U.S. Trade and Tax Policies Conspire to Stymie U.S. Manufacturing

Hugh J. Campbell

Hugh J. Campbell Son of a steelworker, Philadelphia, Pa.

In Global economic forces conspire to stymie U.S. manufacturing, Brookings’ David Dollar contends that job loss in manufacturing derives primarily from technological change, not from trade. If this were truly the sole cause, why have virtually all our trading partner been able to better deal with these technological changes and avoid the increasing trade deficit that the U.S. political elite have inflicted on America’s working class?

The answer is our trading partners have domestic friendly trade and tax policies that enable them to better deal with the technological changes that have occurred.

Donald Trump achieved his Electoral College victory, in no small part, by vilifying the United States’ increasing trade deficit, just as progressives have for decade. The appointment of Dr. Peter Navarro to head the White House National Trade Council, which is welcomed by United Steelworkers (USW) International President Leo W. Gerard and other American labor leaders, is intended to reshape U.S. Trade Policy to promote domestic production and job creation, rather than as a foreign policy tool as it has been in the past.

Progressives should be on the lookout for and support Navarro’s initiatives to mitigate currency manipulation, border taxes on U.S. exports by our trading partners and tax benefits to corporations that incentivize the offshoring of U.S. jobs.

Expect both the mainstream media and think tanks like Brookings to be critical of Dr. Peter Navarro’s initiatives, since they can’t help being influenced by their advertisers and donors, who have been beneficiaries of the U.S. trade deficit.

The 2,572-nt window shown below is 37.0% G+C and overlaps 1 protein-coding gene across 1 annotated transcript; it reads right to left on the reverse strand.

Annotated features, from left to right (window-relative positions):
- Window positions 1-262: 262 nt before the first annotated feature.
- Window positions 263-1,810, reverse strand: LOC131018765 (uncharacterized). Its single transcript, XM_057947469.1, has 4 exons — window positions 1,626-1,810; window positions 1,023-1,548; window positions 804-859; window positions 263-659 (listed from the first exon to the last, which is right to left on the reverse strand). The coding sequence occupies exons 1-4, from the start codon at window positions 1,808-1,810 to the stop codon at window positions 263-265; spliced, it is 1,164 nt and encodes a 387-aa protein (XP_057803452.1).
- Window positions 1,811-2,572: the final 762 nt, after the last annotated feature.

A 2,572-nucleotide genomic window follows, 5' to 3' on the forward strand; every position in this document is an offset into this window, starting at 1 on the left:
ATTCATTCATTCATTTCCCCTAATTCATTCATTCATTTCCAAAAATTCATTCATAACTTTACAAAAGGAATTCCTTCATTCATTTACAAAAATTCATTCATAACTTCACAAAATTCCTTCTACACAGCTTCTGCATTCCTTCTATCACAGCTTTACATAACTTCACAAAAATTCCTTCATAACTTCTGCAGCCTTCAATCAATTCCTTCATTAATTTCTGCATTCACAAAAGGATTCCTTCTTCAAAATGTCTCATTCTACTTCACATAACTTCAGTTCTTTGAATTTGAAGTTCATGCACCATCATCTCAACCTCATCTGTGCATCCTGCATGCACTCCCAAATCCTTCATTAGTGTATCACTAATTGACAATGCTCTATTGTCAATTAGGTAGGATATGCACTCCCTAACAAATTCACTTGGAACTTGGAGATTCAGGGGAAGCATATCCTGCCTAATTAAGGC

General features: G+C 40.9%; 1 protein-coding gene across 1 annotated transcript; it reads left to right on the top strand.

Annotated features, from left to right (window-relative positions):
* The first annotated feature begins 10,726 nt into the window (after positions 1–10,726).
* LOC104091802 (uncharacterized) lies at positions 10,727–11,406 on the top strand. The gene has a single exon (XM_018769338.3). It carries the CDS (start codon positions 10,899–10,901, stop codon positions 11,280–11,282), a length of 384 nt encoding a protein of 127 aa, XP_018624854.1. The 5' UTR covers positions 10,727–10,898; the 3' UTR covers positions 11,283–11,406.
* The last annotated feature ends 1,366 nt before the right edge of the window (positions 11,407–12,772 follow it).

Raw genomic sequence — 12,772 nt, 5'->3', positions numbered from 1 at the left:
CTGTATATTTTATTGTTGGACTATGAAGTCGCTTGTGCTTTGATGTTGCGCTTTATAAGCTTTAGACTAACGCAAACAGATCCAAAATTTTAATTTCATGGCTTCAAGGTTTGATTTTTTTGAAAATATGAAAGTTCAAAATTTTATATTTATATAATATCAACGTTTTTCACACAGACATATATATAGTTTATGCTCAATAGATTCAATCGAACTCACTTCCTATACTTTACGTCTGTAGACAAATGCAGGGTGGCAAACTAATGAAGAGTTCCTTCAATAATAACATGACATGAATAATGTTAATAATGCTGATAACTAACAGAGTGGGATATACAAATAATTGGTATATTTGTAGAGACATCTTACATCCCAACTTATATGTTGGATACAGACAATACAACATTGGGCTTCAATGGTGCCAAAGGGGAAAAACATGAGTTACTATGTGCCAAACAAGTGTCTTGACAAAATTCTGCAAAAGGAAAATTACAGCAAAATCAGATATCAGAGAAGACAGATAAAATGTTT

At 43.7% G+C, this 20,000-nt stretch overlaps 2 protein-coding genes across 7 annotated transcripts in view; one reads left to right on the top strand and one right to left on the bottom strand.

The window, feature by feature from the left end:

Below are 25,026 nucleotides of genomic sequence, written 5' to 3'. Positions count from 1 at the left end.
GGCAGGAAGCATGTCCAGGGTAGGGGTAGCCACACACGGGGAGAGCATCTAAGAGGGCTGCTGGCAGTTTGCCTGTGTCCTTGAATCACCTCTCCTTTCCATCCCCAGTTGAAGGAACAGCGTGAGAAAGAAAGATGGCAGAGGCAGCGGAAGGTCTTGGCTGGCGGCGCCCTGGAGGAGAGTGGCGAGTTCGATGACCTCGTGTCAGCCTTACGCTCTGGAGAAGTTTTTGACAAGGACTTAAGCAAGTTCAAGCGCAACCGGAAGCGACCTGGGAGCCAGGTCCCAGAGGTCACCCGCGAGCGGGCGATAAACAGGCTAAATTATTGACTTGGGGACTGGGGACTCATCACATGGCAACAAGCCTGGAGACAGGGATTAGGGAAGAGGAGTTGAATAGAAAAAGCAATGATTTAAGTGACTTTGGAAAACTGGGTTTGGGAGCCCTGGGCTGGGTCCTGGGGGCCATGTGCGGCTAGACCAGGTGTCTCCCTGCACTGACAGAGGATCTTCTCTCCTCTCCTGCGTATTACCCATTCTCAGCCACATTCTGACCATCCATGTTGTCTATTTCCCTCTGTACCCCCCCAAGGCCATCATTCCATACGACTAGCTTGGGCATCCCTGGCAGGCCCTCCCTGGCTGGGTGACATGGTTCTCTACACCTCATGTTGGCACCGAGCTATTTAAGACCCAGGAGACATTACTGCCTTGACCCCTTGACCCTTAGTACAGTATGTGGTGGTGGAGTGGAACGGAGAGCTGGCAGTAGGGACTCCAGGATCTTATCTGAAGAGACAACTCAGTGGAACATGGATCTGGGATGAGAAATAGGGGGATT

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Hugh Campbell is a seasoned financial professional, currently providing subject matter expertise on a variety of regulatory topics, including the Dodd-Frank Act, the Foreign Account Tax Compliance Act (FATCA) and overall compliance monitoring. Hugh has previously held positions as Chief Risk Officer (CRO), Chief Audit Executive (CAE) and Director of Sarbanes-Oxley (SOX) Compliance.

Posted In: Union Matters

Union Matters

A Few Hundred Million Good Reasons Not to Care

Sam Pizzigati

Sam Pizzigati Editor, Too Much online magazine

Millions of American families are still reeling from the aftershocks of the financial crash a dozen years ago. But a key architect of that debacle, Countrywide Financial CEO Angelo Mozilo, is feeling no pain — and no remorse either. In the decade before the crash, Mozilo took $650 million out of Countrywide, a hefty chunk of that just before the subprime mortgage scam Countrywide exploited started to implode. Earlier this month, Angelo described Countrywide as a “great company” at a conference appearance and declared subprimes as “not the cause at all” of the nation’s 2007-2008 financial wreckage. Added Mozilo: “Somehow — for some unknown reason — I got blamed.” The former CEO is acknowledging that all the blame did at one point bother him. And now? The famously always tanned Mozilo notes simply: “I don’t care.” 

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Every Worker's Right

Every Worker's Right